MONROVIA: As the torch of transparency and accountability burns in the Liberian political mosaic, and every political regime often beats its chest for walking the walk, the embers of the rhetoric continues to flame every time. Now, the Weah administration, which also has claimed commitment to anti-corruption fight, is being put on the prism – to, consistent with policy, declare their assets before leaving office as they did, though haphazardly, when they came in. As The Analyst reports, the Liberia Anti-Corruption Commission is holding them to the rules of the game, and is left to see if folks would come clean on it.
After perfecting its roadmap to rejig strategies on combating corruption with the new Board of Commissioners in place, the Liberia Anti-Corruption Commission (LACC) has issued a public notice to all outgoing officials of government to declare their assets before leaving office.
According to reports, this will be done by these officials filing an Asset Declaration form with the LACC no later than Tuesday, December 12, 2023, and that those failing to comply would face the wrath of the enabling laws that created the institution.
The public notice, which came to the surprise of some people given the fact that the timeframe to effect the order was very short, was issued on Tuesday, 28 November 2023.
The official statement bearing the declaration, read on behalf of the commission by the Chairperson of LACC Cllr. Alexandra Kormah Zoe, indicated that with the general elections now over, “it is now time to turn our attention to governance and other responsibilities, including Asset Declaration and Verification responsibility of public officials”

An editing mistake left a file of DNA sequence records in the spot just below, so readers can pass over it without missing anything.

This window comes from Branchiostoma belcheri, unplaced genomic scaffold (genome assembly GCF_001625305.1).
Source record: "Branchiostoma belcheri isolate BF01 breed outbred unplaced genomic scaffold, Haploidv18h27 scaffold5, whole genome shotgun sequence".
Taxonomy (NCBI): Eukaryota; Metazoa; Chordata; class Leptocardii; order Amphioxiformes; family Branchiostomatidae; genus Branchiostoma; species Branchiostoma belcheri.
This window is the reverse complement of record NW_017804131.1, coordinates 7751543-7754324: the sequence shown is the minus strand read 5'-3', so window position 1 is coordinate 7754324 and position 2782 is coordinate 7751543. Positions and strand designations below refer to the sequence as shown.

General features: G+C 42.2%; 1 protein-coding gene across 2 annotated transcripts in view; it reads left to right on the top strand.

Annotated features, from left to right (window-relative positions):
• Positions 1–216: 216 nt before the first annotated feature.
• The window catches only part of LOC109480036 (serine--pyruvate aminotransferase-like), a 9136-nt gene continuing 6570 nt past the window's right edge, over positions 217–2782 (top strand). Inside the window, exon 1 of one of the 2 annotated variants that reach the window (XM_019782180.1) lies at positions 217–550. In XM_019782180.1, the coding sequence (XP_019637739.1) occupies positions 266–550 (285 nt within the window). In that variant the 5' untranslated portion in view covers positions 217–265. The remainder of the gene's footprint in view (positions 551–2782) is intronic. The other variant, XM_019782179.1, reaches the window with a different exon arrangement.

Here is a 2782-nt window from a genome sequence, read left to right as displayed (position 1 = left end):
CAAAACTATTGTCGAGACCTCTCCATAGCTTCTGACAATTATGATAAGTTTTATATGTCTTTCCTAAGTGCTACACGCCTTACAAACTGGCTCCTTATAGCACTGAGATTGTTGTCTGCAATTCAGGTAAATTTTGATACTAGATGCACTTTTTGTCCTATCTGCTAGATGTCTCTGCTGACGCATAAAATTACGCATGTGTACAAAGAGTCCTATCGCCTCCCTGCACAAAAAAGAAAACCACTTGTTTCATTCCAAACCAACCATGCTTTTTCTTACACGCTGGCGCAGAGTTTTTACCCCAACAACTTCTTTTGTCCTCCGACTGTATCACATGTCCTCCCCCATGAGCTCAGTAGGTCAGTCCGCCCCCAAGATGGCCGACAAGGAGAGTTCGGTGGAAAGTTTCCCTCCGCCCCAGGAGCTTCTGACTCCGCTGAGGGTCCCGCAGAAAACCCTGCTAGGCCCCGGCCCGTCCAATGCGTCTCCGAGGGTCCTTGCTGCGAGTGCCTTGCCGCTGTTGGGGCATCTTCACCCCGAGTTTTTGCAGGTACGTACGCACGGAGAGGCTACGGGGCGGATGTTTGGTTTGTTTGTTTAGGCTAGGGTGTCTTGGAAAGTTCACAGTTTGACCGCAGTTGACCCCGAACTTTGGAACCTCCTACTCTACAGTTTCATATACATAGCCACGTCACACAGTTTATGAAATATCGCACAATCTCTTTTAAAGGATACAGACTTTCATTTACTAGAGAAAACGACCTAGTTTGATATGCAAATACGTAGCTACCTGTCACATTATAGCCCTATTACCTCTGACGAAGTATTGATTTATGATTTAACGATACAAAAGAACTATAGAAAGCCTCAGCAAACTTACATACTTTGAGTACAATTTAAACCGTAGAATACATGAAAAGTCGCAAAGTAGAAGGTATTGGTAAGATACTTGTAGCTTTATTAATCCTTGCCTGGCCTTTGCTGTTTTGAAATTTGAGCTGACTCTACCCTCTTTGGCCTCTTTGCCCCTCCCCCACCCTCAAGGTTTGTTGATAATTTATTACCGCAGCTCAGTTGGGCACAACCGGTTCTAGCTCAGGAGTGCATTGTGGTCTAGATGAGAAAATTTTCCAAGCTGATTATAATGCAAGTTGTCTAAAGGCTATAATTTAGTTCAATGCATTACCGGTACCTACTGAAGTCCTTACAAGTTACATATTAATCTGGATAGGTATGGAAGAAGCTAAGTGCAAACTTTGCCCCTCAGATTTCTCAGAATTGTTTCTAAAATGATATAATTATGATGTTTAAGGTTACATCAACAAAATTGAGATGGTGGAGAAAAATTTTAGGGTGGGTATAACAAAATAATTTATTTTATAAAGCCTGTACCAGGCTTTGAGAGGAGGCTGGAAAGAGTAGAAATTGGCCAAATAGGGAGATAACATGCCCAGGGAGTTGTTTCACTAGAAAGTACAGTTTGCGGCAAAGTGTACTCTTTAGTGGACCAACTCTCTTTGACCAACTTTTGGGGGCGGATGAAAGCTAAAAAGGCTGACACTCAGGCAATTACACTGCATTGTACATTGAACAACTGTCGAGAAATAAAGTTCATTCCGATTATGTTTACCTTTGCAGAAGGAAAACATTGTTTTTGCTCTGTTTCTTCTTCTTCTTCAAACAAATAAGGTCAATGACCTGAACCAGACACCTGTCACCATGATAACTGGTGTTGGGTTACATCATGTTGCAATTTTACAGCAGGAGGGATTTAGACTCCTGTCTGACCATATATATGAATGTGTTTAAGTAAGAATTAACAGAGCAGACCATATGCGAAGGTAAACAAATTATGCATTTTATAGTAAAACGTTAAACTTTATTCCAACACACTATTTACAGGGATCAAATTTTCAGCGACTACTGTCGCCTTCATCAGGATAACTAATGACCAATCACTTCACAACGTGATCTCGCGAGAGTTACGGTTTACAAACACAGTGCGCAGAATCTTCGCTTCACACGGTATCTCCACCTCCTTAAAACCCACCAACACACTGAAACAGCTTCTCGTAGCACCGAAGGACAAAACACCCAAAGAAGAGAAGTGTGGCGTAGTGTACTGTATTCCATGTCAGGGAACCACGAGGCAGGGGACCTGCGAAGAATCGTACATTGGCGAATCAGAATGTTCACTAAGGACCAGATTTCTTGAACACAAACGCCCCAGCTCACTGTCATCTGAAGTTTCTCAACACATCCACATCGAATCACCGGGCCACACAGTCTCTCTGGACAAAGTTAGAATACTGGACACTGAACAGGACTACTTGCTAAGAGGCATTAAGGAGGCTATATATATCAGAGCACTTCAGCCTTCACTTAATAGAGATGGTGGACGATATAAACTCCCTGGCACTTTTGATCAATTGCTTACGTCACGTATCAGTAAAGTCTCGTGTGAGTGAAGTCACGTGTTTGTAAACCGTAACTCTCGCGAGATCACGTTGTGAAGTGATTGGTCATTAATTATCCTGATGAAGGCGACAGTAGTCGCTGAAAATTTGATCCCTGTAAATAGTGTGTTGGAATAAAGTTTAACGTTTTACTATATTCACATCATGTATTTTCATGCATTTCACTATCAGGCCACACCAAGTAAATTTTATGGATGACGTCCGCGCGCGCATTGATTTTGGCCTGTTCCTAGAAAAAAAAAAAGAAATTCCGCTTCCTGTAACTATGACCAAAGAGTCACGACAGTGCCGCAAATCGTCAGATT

Chairperson Zoe said the declaration process would involve providing a comprehensive list of assets, including but not limited to properties, financial holdings, investments, and any other relevant financial interests.
This information will be treated with the utmost confidentiality as provided for by the New LACC Act of 2022 and will be subject to verification to ensure accuracy and compliance with legal standards.
“This notice is a vital step in ensuring transparency and accountability by outgoing officials of the government,” the LACC noted. “This exit declaration of assets also serves as a fundamental practice to demonstrate the commitment of outgoing officials to ethical conduct and integrity throughout their incumbency.”
“By openly disclosing their financial interests, outgoing officials contribute to the promotion of a fair, just, and corruption-free system”, the statement said.
“While soliciting the cooperation of those concerned,” LACC noted the asset declaration form can be downloaded from its website at www.lacc.gov.lr and the Executive Mansion website at www.emansionliberia.com respectively.
The Chairperson, who along with her co-commissioners, was appointed after the reconstitution of the LACC through the legislative act to amend some portions of the act that created the commission, had earlier given the background of the asset declaration.
He said the objective of a financial disclosure system is to support the creation of a culture of integrity.